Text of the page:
For then there is the grave, as the body of Jesus was placed in a borrowed tomb. Chances are that the most Blessed among women would have suspected that her Son would rise from the dead. But she did not know with certainty. And as everyone ran away, from the cross and from the tomb, it must have seemed the end of a terribly cruel story. Imagine that sorrow, and imagine the one who raised Lazarus from the dead and who rose from the tomb that he might be the firstborn of many brothers, that no mother might ever fear again that her sorrow is infinite and that death is an end.
A final story about Marie Claire.
Marie Claire Mukangango was born in 1961 in the small village of Kebeho in Rawanda. She was just eighteen years old when her friend Alphonsine told her that she had seen a vision of the Blessed Virgin Mary. Marie Claire at first laughed at her and then accused her of witchcraft, telling her friends that their friend must be possessed by demons! So Alphonsine asked the Blessed Mother to appear to more of her friends so that they would believe her. So she appeared to Anathalie and then to the biggest skeptic of all, Marie Claire.
The Blessed Mother encouraged the girls to pray to her under the title of Our Lady of the Seven Sorrows and for six months she repeated a simple message: “Repent! Repent! Convert while there is still time!”
But then something strange happened, for the gentle lady began to show them visions of what would happen if people did not repent, with dreadful visions of death, violence, blood, fire and destruction. She spoke of rivers of blood, piles of severed human heads, people chopping and hacking at each other, and a valley filled with a million rotting, headless corpses.
The next year the visions ceased and Marie Claire finished school, becoming an elementary school teacher. Ten years later she married a journalist who went to work for the Prime Minister’s Office in Kigali.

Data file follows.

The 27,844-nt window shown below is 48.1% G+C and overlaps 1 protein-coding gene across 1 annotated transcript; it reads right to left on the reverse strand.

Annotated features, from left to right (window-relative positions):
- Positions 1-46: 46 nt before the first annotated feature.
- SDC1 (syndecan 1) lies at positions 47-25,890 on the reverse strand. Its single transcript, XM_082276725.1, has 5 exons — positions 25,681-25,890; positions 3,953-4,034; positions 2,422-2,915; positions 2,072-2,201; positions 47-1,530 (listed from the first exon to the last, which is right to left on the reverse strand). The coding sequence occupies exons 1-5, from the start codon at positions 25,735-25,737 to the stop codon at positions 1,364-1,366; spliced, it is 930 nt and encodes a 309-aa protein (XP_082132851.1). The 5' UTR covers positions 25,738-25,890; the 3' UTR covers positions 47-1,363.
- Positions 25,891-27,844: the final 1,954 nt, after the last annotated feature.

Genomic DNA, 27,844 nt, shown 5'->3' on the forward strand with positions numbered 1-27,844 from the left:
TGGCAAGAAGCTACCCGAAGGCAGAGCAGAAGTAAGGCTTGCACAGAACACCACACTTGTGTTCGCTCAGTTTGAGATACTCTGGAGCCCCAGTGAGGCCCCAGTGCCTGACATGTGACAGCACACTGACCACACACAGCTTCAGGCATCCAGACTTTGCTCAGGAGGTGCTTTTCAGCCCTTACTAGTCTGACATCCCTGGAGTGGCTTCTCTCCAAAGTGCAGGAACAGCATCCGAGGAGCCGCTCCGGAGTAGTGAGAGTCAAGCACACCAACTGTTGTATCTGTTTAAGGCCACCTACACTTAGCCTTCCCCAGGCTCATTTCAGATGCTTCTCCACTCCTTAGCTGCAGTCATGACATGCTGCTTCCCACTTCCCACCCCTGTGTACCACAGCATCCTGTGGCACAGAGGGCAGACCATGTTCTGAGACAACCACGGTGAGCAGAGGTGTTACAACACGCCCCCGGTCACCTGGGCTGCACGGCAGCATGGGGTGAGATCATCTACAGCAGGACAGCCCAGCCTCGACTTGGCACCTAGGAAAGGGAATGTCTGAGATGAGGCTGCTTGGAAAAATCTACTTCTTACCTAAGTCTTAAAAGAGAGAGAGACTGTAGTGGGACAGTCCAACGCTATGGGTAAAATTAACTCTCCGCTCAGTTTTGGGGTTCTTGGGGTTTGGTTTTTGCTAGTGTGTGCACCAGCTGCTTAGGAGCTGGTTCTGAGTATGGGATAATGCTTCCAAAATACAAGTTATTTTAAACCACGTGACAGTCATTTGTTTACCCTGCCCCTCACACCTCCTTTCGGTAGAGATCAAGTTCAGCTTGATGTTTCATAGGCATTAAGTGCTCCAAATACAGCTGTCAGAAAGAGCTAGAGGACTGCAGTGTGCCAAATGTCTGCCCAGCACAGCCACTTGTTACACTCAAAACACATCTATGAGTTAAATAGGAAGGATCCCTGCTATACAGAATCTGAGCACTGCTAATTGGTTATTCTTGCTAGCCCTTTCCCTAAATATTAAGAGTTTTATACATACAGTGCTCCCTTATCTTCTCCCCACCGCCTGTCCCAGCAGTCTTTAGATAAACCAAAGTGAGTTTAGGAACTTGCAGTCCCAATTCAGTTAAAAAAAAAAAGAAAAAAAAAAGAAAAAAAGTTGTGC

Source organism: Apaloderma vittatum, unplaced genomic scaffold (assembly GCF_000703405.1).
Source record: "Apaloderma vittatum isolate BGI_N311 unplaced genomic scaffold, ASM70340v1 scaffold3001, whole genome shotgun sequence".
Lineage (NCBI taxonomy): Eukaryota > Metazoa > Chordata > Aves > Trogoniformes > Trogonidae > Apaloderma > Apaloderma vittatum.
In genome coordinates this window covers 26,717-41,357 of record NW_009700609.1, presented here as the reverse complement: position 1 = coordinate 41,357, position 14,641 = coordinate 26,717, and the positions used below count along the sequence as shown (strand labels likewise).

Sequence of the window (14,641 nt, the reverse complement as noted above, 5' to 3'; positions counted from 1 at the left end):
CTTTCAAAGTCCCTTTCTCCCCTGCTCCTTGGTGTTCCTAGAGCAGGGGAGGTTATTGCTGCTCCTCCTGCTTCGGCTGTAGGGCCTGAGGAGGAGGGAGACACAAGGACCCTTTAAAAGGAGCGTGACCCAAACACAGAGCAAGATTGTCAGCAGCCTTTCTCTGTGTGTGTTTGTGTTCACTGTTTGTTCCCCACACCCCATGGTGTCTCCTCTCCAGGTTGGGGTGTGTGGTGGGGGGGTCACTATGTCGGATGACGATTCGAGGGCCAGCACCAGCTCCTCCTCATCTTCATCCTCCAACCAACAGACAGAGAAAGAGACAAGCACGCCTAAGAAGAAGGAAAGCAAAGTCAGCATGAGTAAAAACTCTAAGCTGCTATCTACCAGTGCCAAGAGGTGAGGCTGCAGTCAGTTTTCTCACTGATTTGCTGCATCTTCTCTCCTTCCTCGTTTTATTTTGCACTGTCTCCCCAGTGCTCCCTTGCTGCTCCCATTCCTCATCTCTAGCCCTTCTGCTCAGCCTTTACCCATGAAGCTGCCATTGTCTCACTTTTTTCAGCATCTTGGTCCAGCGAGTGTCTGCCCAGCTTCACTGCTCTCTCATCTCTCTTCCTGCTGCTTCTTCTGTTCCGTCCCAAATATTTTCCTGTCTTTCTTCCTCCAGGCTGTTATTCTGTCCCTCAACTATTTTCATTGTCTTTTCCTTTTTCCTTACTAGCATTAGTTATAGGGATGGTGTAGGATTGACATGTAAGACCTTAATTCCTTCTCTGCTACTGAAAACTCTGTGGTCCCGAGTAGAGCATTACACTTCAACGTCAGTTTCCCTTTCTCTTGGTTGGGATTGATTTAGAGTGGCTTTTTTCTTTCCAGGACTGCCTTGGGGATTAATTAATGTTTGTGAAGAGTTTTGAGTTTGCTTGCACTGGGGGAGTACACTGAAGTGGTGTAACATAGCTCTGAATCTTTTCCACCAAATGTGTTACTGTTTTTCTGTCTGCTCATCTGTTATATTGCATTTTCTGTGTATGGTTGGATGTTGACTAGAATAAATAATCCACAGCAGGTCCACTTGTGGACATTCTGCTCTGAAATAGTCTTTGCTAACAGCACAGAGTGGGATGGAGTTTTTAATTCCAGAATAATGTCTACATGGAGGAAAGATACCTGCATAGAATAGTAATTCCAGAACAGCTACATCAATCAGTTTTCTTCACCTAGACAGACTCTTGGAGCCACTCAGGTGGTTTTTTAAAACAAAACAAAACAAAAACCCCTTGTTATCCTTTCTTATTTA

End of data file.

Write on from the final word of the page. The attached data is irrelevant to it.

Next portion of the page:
And then the visions became true. For three months one of the most horrific genocides of our time resulted in the deaths of close to a million Rwandans of the Tutsi tribe were hacked to death with machetes by their neighbors, friends and even family members in a frenzy of ethnic rage. The rivers ran red with blood, bodies were chopped to pieces, and corpses lay rotting on the ground with no one to bury them.
Among the bodies was Marie Claire and her husband. The young girl who had tried to tell the world that if they did not embrace the Cross through Our Lady of the Seven Sorrows, they would be only sadness and death.
For the sorrows of the Mother of God, as deeply as they pierced her Immaculate Heart, had meaning, for they were a participation in the Perfect Sacrifice offered by her Son as he gave his life for our Salvation.
And we too, Like Marie Claire, are called to embrace all the sufferings God sends us, accepting the little crosses as a means to joining our poor lives to his perfect At of Love. That is what Mary teaches us this Lent, to see him in every desperate immigrant, every lost child, every suffering mother, each son who is about to die. To accept him into our hearts and our arms and to believe in his Passion, his Death and his Resurrection with our whole hearts and souls.
Mary, Most Sorrowful! Pray for us!